[10] . John Arruda and Paul Harada, interview by Fred E. Woods, July 29, 2006, Kalaupapa.

[11] . Wineera, et al., “Jack Sing Kong Kalaupapa Pioneer,” 42, 44. Nancy Talino recalled, “Jack was very proud of his Cadillac.” Nancy Talino, interview by Fred E. Woods, January 18, 2015, Hale Mohalu.

[12] . Clarence “Boogie” Kahilihiwa, interview by Ethan Vincent, assisted by Fred E. Woods, June 20, 2007, Kalaupapa.

[13] . Richard Marks, interview by Fred E. Woods, July 28, 2006, Kalaupapa.

[14] . Nancy Talino, interview by Fred E. Woods, January 18, 2015, Hale Mōhalu. To her credit, Mary Sing also served for over a quarter of a century as the president of the Kalaupapa Relief Society. See also Heslop, “Leper Colony His Home for 57 Years,” 4.

[15] . Ku‘ulei Bell, comment made to Fred E. Woods, Summer 2005, Kalaupapa.

[16] . Minutes of LDS Church meetings, February 25, 1979, Church Meeting Minute Book, 1979‒1983. These weekly minutes also note that Jack Sing and David Kupele administered the sacrament on a regular basis.

[17] . Visiting priesthood brethren also came regularly down the pali to assist with meetings. For example, minutes from the sacrament meeting on March 8, 1981, note that Elder Carmaro and Elder Alexander Bishaw both spoke in this meeting. Alex Bishaw still lives on topside Moloka‘i. (See Church meeting minute book, 1979‒1983).

[18] . Minutes of LDS Church “Fast Meeting,” March 4, 1979, Church Meeting Minute Book, 1979‒1983.

[19] . Minutes of sacrament meeting on Mother’s Day, May 10, 1981, Church Meeting Minute Book, 1979–1983.

[20] . Minutes of the “Sacrament Meeting of the Kalaupapa Branch,” along with minutes from the “Sunday School Meeting,” March 8, 1980, Church Meeting Minute Book, 1979–1983.

[21] . Minutes of a “Fast Meeting of the Kalaupapa Branch,” September 6, 1980, Church Meeting Minute Book, 1979–1983.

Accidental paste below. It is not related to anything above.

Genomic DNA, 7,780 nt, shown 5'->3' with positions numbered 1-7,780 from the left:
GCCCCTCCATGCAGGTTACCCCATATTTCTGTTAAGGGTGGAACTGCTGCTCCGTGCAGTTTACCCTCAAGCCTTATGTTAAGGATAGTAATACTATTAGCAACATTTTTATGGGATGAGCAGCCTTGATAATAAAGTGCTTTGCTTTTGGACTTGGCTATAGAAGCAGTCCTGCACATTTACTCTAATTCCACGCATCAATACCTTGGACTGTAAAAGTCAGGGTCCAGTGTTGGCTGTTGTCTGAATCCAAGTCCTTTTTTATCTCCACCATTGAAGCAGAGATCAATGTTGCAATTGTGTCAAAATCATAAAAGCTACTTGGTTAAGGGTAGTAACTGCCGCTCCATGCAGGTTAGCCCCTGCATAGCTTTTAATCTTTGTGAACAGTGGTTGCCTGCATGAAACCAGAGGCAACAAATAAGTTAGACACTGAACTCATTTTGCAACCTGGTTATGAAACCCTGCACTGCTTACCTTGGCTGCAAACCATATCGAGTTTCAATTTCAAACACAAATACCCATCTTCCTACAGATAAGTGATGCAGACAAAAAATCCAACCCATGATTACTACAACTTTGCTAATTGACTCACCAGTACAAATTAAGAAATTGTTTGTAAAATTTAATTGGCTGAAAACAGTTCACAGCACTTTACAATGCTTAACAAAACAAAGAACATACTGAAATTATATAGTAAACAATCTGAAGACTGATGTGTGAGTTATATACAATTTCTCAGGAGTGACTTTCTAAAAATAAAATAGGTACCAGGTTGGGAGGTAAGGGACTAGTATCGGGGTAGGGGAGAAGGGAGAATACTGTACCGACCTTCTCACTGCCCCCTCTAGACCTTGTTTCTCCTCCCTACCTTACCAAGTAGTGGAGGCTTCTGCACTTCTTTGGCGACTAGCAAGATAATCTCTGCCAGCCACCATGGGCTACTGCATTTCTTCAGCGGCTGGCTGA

[22] . Roy Horner, phone interview by Fred E. Woods, January 18, 2016.

[23] . Roy Horner, phone interview by Fred E. Woods, January 18, 2016. See also Lance D. Chase, “Mormons and Lepers: The Saints at Kalaupapa,” in Proceedings, Thirteenth Annual Conference, Mormon History in the Pacific, May 16, 1992, (n.p.: Mormon Pacific Historical Society, 1992), 20.

[24] . Winona Kaawa, phone interview by Fred E. Woods, January 26, 2016.

[25] . Edwin Kaawa, phone interview by Fred E. Woods, January 26, 2016.

[26] . Peter Keola Jr., interview by Barbara Nakamura, August 6, 1999.

[27] . Esteban D. Arce, interview by Kenneth W. Baldridge, December 29, 1979, Kenneth Baldridge Oral History Collection (OH-100), 24, Joseph F. Smith Library Archives and Special Collections, BYU–Hawaii, Lā‘ie, HI.

[28] . William “Yama” Kaholoaa, phone interview by Fred E. Woods, January 18 and 20, 2016.

[29] . Alex and Anna Bishaw, interview by Fred E. Woods, February 13, 2015, Moloka‘i Family History Center. Alex also mentioned in his interview that he played the ukulele for the patients. Now at age 90, he can no longer do so.

[30] . Aloi and Hannah Apo, interview by Kenneth W. Baldridge, August 19, 1980, Kenneth Baldridge Oral History Collection (OH-133), 24.

[31] . Oliver Young, interview by Fred E. Woods, April 18, 2015, Hotel Molokai, topside Moloka‘i. Oliver was an LDS Church leader who provided service to the Mormon community commencing in the 1960s. He is now 87 years old.

[32] . Tim and Donna Meyer, interview by Fred E. Woods, February 12, 2015, Meyer residence. They live on topside Moloka‘i, where they have lived almost all their lives. Tim was a sergeant in the Moloka‘i police department, and his employment took him down to Kalaupapa. However, he also went to Kalaupapa to perform service for the small LDS community there.

[33] . Rod and Kerrie Felt, interview by Fred E. Woods, April 17, 2015, Felt residence. In an email the author received from Rod Felt on December 20, 2015, Rod wrote, “We have resumed holding weekly Sacrament Meetings at the Kalaupapa Chapel. Meetings have not been held in Kalaupapa since Ku‘ulei Bell, Lucy, and Peter left Kalaupapa.” This was joyous news to the author.